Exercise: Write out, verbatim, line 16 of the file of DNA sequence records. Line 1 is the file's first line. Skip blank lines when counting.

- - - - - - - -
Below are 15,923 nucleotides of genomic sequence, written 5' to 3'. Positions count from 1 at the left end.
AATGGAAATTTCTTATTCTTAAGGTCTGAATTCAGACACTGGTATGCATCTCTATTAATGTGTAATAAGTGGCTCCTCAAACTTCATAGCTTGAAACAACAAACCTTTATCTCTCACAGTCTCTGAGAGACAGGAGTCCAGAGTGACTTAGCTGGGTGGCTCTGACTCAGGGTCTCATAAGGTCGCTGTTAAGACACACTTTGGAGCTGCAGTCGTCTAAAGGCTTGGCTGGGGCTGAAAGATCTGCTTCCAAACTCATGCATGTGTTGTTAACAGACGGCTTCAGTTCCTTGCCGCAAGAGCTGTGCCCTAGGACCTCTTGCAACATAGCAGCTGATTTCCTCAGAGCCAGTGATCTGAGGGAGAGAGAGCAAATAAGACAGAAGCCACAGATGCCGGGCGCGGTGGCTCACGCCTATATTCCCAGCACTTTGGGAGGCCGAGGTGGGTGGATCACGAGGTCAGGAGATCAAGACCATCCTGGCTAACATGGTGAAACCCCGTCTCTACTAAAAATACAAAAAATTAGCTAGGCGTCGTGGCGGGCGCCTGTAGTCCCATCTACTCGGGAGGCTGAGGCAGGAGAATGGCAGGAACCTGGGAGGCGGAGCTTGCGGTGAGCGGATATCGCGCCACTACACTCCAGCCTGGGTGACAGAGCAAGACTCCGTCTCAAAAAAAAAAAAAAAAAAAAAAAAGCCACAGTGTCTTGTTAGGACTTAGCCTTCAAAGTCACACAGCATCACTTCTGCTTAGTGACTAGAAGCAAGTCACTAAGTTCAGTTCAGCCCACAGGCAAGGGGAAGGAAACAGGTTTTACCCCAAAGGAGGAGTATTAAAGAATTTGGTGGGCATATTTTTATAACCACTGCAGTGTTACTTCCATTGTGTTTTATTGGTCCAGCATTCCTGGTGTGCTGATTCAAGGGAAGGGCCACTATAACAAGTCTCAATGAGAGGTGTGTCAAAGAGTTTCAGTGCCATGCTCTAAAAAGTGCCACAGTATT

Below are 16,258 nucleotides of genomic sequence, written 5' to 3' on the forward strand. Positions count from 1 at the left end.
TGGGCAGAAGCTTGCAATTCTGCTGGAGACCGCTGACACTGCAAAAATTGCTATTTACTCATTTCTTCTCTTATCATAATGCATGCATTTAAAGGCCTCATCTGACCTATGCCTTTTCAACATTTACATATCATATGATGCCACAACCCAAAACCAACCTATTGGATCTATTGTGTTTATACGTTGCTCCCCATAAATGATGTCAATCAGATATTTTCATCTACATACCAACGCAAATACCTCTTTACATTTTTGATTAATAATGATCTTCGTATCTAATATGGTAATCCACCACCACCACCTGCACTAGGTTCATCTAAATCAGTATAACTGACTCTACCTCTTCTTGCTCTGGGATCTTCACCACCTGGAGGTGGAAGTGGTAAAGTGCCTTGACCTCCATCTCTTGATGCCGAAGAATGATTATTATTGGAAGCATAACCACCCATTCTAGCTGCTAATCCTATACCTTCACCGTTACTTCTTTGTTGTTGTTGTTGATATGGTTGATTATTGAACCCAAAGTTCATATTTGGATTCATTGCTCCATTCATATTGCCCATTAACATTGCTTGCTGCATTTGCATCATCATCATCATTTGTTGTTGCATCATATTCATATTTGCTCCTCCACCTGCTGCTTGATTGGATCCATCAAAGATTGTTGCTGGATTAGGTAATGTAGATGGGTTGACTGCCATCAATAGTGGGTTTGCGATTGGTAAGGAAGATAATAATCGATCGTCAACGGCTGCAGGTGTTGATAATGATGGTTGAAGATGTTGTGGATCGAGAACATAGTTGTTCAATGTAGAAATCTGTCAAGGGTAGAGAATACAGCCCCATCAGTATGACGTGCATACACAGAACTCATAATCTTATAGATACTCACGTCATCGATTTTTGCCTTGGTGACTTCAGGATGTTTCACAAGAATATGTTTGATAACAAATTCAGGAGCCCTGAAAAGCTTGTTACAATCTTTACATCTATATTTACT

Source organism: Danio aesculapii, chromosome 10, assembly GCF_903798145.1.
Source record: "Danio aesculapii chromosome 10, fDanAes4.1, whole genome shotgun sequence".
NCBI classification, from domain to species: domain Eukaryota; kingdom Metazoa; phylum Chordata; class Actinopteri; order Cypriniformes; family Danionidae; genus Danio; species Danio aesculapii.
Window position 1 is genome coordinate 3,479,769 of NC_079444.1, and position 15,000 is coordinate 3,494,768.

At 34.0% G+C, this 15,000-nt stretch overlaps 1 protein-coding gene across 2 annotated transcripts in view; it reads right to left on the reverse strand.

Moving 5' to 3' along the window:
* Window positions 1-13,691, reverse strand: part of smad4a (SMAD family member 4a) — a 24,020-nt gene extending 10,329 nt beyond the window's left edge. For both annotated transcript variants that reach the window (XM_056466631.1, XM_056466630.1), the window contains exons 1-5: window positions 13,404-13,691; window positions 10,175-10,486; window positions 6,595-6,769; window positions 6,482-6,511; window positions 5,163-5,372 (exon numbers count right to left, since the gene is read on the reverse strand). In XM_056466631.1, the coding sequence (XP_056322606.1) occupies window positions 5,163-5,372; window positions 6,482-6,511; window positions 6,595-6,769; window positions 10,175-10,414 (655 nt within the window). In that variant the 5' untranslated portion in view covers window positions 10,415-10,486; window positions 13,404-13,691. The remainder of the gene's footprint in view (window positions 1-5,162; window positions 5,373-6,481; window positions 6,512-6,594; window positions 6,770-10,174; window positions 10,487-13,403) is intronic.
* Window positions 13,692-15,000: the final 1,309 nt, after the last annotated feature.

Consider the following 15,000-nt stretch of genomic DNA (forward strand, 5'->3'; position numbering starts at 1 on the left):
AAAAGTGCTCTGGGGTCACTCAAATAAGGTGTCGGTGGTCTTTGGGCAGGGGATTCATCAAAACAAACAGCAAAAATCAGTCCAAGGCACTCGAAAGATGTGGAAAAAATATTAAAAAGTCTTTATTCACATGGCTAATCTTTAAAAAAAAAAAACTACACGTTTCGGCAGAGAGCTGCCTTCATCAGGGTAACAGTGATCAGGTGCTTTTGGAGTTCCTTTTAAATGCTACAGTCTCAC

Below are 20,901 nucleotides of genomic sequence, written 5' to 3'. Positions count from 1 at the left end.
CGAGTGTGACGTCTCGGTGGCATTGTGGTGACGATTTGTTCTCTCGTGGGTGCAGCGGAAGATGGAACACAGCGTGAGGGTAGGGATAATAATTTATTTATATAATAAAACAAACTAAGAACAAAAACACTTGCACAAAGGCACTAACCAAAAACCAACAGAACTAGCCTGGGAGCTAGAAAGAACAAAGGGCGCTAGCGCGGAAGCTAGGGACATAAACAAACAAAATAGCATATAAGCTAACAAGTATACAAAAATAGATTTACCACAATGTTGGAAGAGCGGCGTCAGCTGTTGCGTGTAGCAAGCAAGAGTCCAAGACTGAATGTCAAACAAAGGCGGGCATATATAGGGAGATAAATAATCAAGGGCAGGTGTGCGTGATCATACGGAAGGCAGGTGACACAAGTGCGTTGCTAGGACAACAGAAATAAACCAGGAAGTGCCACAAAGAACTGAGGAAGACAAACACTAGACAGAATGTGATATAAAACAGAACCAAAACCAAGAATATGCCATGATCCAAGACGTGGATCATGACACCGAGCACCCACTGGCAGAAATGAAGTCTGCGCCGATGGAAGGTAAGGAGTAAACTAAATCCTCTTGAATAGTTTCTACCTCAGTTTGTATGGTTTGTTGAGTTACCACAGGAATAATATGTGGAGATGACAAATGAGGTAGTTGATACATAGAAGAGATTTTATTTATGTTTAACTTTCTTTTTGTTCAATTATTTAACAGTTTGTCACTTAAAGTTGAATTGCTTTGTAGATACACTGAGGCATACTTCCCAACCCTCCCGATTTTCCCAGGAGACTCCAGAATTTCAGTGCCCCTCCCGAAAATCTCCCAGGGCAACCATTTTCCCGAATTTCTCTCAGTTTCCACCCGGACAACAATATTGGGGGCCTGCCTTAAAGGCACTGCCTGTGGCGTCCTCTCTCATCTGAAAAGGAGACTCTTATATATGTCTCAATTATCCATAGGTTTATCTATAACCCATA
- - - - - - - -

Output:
CGAGTGTGACGTCTCGGTGGCATTGTGGTGACGATTTGTTCTCTCGTGGGTGCAGCGGAAGATGGAACACAGCGTGAGGGTAGGGATAATAATTTATTTATATAATAAAACAAACTAAGAACAAAAACACTTGCACAAAGGCACTAACCAAAAACCAACAGAACTAGCCTGGGAGCTAGAAAGAACAAAGGGCGCTAGCGCGGAAGCTAGGGACATAAACAAACAAAATAGCATATAAGCTAACAAGTATACAAAAATAGATTTACCACAATGTTGGAAGAGCGGCGTCAGCTGTTGCGTGTAGCAAGCAAGAGTCCAAGACTGAATGTCAAACAAAGGCGGGCATATATAGGGAGATAAATAATCAAGGGCAGGTGTGCGTGATCATACGGAAGGCAGGTGACACAAGTGCGTTGCTAGGACAACAGAAATAAACCAGGAAGTGCCACAAAGAACTGAGGAAGACAAACACTAGACAGAATGTGATATAAAACAGAACCAAAACCAAGAATATGCCATGATCCAAGACGTGGATCATGACACCGAGCACCCACTGGCAGAAATGAAGTCTGCGCCGATGGAAGGTAAGGAGTAAACTAAATCCTCTTGAATAGTTTCTACCTCAGTTTGTATGGTTTGTTGAGTTACCACAGGAATAATATGTGGAGATGACAAATGAGGTAGTTGATACATAGAAGAGATTTTATTTATGTTTAACTTTCTTTTTGTTCAATTATTTAACAGTTTGTCACTTAAAGTTGAATTGCTTTGTAGATACACTGAGGCATACTTCCCAACCCTCCCGATTTTCCCAGGAGACTCCAGAATTTCAGTGCCCCTCCCGAAAATCTCCCAGGGCAACCATTTTCCCGAATTTCTCTCAGTTTCCACCCGGACAACAATATTGGGGGCCTGCCTTAAAGGCACTGCCTGTGGCGTCCTCTCTCATCTGAAAAGGAGACTCTTATATATGTCTCAATTATCCATAGGTTTATCTATAACCCATA